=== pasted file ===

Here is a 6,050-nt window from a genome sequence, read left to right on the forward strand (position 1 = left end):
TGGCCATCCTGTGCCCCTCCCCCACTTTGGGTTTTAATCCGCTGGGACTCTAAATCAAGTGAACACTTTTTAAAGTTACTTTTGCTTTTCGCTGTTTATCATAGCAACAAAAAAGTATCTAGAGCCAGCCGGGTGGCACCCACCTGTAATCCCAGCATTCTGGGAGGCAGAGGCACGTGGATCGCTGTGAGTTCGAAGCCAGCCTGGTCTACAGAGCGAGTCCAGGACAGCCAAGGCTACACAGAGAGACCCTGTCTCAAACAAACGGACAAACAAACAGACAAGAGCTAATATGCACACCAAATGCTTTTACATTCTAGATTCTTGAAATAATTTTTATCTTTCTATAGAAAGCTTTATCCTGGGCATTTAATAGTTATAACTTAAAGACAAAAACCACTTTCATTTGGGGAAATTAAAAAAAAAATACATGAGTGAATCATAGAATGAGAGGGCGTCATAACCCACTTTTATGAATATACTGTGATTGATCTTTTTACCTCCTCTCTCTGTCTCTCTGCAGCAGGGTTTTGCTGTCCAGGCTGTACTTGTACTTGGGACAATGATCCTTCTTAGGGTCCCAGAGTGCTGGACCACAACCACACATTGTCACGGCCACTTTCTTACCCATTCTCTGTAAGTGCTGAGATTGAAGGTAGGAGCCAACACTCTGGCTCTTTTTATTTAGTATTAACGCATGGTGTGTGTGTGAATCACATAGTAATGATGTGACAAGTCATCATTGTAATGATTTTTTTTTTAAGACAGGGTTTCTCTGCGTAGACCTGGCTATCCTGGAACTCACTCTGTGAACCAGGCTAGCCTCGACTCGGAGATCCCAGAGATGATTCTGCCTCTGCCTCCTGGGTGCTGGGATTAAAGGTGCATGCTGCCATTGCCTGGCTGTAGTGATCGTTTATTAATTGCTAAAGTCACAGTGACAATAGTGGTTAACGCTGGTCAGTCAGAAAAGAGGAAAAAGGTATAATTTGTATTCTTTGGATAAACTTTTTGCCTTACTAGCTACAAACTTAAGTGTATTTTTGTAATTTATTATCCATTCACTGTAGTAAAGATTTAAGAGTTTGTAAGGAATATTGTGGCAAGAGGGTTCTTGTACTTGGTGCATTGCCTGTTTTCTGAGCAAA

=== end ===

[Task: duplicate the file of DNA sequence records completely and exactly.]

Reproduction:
Here is a 6,050-nt window from a genome sequence, read left to right on the forward strand (position 1 = left end):
TGGCCATCCTGTGCCCCTCCCCCACTTTGGGTTTTAATCCGCTGGGACTCTAAATCAAGTGAACACTTTTTAAAGTTACTTTTGCTTTTCGCTGTTTATCATAGCAACAAAAAAGTATCTAGAGCCAGCCGGGTGGCACCCACCTGTAATCCCAGCATTCTGGGAGGCAGAGGCACGTGGATCGCTGTGAGTTCGAAGCCAGCCTGGTCTACAGAGCGAGTCCAGGACAGCCAAGGCTACACAGAGAGACCCTGTCTCAAACAAACGGACAAACAAACAGACAAGAGCTAATATGCACACCAAATGCTTTTACATTCTAGATTCTTGAAATAATTTTTATCTTTCTATAGAAAGCTTTATCCTGGGCATTTAATAGTTATAACTTAAAGACAAAAACCACTTTCATTTGGGGAAATTAAAAAAAAAATACATGAGTGAATCATAGAATGAGAGGGCGTCATAACCCACTTTTATGAATATACTGTGATTGATCTTTTTACCTCCTCTCTCTGTCTCTCTGCAGCAGGGTTTTGCTGTCCAGGCTGTACTTGTACTTGGGACAATGATCCTTCTTAGGGTCCCAGAGTGCTGGACCACAACCACACATTGTCACGGCCACTTTCTTACCCATTCTCTGTAAGTGCTGAGATTGAAGGTAGGAGCCAACACTCTGGCTCTTTTTATTTAGTATTAACGCATGGTGTGTGTGTGAATCACATAGTAATGATGTGACAAGTCATCATTGTAATGATTTTTTTTTTAAGACAGGGTTTCTCTGCGTAGACCTGGCTATCCTGGAACTCACTCTGTGAACCAGGCTAGCCTCGACTCGGAGATCCCAGAGATGATTCTGCCTCTGCCTCCTGGGTGCTGGGATTAAAGGTGCATGCTGCCATTGCCTGGCTGTAGTGATCGTTTATTAATTGCTAAAGTCACAGTGACAATAGTGGTTAACGCTGGTCAGTCAGAAAAGAGGAAAAAGGTATAATTTGTATTCTTTGGATAAACTTTTTGCCTTACTAGCTACAAACTTAAGTGTATTTTTGTAATTTATTATCCATTCACTGTAGTAAAGATTTAAGAGTTTGTAAGGAATATTGTGGCAAGAGGGTTCTTGTACTTGGTGCATTGCCTGTTTTCTGAGCAAA